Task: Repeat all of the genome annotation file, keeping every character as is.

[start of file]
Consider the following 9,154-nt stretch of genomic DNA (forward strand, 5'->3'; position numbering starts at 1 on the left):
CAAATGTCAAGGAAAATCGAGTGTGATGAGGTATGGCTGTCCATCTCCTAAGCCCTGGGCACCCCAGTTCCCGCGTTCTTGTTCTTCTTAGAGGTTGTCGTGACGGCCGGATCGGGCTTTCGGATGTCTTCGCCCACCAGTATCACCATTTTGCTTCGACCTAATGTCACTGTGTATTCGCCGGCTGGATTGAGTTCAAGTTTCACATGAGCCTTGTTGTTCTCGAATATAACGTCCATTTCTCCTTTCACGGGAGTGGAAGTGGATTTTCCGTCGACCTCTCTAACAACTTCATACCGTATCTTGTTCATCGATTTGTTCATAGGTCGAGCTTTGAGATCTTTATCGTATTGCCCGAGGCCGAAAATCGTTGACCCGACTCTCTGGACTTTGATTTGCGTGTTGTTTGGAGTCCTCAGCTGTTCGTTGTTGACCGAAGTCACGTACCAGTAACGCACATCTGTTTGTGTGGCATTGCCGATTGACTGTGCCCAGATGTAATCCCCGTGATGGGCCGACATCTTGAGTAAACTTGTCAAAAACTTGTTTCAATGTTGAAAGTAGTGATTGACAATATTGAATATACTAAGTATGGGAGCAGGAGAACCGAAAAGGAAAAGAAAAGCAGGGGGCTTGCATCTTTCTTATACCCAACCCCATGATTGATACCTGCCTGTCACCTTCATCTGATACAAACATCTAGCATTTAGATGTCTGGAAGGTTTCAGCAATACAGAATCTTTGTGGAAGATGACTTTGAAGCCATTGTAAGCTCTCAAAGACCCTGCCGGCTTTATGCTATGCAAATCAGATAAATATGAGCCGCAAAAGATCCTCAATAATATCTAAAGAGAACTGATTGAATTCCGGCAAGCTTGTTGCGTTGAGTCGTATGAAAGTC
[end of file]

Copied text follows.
Consider the following 9,154-nt stretch of genomic DNA (forward strand, 5'->3'; position numbering starts at 1 on the left):
CAAATGTCAAGGAAAATCGAGTGTGATGAGGTATGGCTGTCCATCTCCTAAGCCCTGGGCACCCCAGTTCCCGCGTTCTTGTTCTTCTTAGAGGTTGTCGTGACGGCCGGATCGGGCTTTCGGATGTCTTCGCCCACCAGTATCACCATTTTGCTTCGACCTAATGTCACTGTGTATTCGCCGGCTGGATTGAGTTCAAGTTTCACATGAGCCTTGTTGTTCTCGAATATAACGTCCATTTCTCCTTTCACGGGAGTGGAAGTGGATTTTCCGTCGACCTCTCTAACAACTTCATACCGTATCTTGTTCATCGATTTGTTCATAGGTCGAGCTTTGAGATCTTTATCGTATTGCCCGAGGCCGAAAATCGTTGACCCGACTCTCTGGACTTTGATTTGCGTGTTGTTTGGAGTCCTCAGCTGTTCGTTGTTGACCGAAGTCACGTACCAGTAACGCACATCTGTTTGTGTGGCATTGCCGATTGACTGTGCCCAGATGTAATCCCCGTGATGGGCCGACATCTTGAGTAAACTTGTCAAAAACTTGTTTCAATGTTGAAAGTAGTGATTGACAATATTGAATATACTAAGTATGGGAGCAGGAGAACCGAAAAGGAAAAGAAAAGCAGGGGGCTTGCATCTTTCTTATACCCAACCCCATGATTGATACCTGCCTGTCACCTTCATCTGATACAAACATCTAGCATTTAGATGTCTGGAAGGTTTCAGCAATACAGAATCTTTGTGGAAGATGACTTTGAAGCCATTGTAAGCTCTCAAAGACCCTGCCGGCTTTATGCTATGCAAATCAGATAAATATGAGCCGCAAAAGATCCTCAATAATATCTAAAGAGAACTGATTGAATTCCGGCAAGCTTGTTGCGTTGAGTCGTATGAAAGTC